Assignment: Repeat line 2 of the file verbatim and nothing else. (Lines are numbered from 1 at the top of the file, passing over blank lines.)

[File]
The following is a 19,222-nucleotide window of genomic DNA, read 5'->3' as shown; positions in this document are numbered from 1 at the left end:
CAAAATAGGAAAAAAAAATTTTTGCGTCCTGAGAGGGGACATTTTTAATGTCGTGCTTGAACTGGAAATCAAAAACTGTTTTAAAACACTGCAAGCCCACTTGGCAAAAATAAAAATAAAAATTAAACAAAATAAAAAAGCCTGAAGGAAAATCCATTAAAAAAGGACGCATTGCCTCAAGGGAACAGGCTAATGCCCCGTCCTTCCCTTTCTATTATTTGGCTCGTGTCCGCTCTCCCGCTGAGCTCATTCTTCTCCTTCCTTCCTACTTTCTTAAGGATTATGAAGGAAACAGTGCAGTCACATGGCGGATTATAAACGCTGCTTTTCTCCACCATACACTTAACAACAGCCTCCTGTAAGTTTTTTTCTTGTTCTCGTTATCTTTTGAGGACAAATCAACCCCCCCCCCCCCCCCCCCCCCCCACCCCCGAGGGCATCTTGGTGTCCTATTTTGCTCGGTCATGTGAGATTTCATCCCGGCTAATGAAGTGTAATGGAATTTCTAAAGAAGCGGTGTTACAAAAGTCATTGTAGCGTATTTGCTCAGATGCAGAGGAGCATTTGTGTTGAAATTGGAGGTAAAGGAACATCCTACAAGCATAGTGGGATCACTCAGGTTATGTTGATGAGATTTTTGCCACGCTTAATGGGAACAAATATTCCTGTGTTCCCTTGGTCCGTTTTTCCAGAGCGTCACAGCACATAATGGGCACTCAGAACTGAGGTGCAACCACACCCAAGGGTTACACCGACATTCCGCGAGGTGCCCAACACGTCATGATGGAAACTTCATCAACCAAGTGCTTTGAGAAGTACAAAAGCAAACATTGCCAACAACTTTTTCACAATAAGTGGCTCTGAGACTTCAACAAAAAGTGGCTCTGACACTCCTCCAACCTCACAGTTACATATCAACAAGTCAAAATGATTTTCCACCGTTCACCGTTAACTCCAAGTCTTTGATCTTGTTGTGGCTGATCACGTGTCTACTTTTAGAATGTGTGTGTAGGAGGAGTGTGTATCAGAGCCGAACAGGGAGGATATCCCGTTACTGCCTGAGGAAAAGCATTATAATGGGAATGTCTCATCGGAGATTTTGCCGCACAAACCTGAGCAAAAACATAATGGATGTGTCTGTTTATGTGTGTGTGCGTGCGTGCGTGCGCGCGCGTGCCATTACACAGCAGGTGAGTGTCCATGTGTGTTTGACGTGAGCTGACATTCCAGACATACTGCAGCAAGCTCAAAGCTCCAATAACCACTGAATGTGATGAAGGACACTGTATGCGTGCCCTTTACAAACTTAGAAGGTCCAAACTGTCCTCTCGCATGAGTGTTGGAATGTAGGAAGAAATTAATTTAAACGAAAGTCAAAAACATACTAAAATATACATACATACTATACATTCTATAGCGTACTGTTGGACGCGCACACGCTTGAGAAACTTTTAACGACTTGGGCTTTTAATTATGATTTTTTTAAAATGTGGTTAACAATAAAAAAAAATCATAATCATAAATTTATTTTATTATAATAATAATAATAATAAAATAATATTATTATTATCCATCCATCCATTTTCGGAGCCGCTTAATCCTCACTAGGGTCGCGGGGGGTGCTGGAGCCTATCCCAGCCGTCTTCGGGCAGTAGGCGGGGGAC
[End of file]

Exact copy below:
CAAAATAGGAAAAAAAAATTTTTGCGTCCTGAGAGGGGACATTTTTAATGTCGTGCTTGAACTGGAAATCAAAAACTGTTTTAAAACACTGCAAGCCCACTTGGCAAAAATAAAAATAAAAATTAAACAAAATAAAAAAGCCTGAAGGAAAATCCATTAAAAAAGGACGCATTGCCTCAAGGGAACAGGCTAATGCCCCGTCCTTCCCTTTCTATTATTTGGCTCGTGTCCGCTCTCCCGCTGAGCTCATTCTTCTCCTTCCTTCCTACTTTCTTAAGGATTATGAAGGAAACAGTGCAGTCACATGGCGGATTATAAACGCTGCTTTTCTCCACCATACACTTAACAACAGCCTCCTGTAAGTTTTTTTCTTGTTCTCGTTATCTTTTGAGGACAAATCAACCCCCCCCCCCCCCCCCCCCCCCCACCCCCGAGGGCATCTTGGTGTCCTATTTTGCTCGGTCATGTGAGATTTCATCCCGGCTAATGAAGTGTAATGGAATTTCTAAAGAAGCGGTGTTACAAAAGTCATTGTAGCGTATTTGCTCAGATGCAGAGGAGCATTTGTGTTGAAATTGGAGGTAAAGGAACATCCTACAAGCATAGTGGGATCACTCAGGTTATGTTGATGAGATTTTTGCCACGCTTAATGGGAACAAATATTCCTGTGTTCCCTTGGTCCGTTTTTCCAGAGCGTCACAGCACATAATGGGCACTCAGAACTGAGGTGCAACCACACCCAAGGGTTACACCGACATTCCGCGAGGTGCCCAACACGTCATGATGGAAACTTCATCAACCAAGTGCTTTGAGAAGTACAAAAGCAAACATTGCCAACAACTTTTTCACAATAAGTGGCTCTGAGACTTCAACAAAAAGTGGCTCTGACACTCCTCCAACCTCACAGTTACATATCAACAAGTCAAAATGATTTTCCACCGTTCACCGTTAACTCCAAGTCTTTGATCTTGTTGTGGCTGATCACGTGTCTACTTTTAGAATGTGTGTGTAGGAGGAGTGTGTATCAGAGCCGAACAGGGAGGATATCCCGTTACTGCCTGAGGAAAAGCATTATAATGGGAATGTCTCATCGGAGATTTTGCCGCACAAACCTGAGCAAAAACATAATGGATGTGTCTGTTTATGTGTGTGTGCGTGCGTGCGTGCGCGCGCGTGCCATTACACAGCAGGTGAGTGTCCATGTGTGTTTGACGTGAGCTGACATTCCAGACATACTGCAGCAAGCTCAAAGCTCCAATAACCACTGAATGTGATGAAGGACACTGTATGCGTGCCCTTTACAAACTTAGAAGGTCCAAACTGTCCTCTCGCATGAGTGTTGGAATGTAGGAAGAAATTAATTTAAACGAAAGTCAAAAACATACTAAAATATACATACATACTATACATTCTATAGCGTACTGTTGGACGCGCACACGCTTGAGAAACTTTTAACGACTTGGGCTTTTAATTATGATTTTTTTAAAATGTGGTTAACAATAAAAAAAAATCATAATCATAAATTTATTTTATTATAATAATAATAATAATAAAATAATATTATTATTATCCATCCATCCATTTTCGGAGCCGCTTAATCCTCACTAGGGTCGCGGGGGGTGCTGGAGCCTATCCCAGCCGTCTTCGGGCAGTAGGCGGGGGAC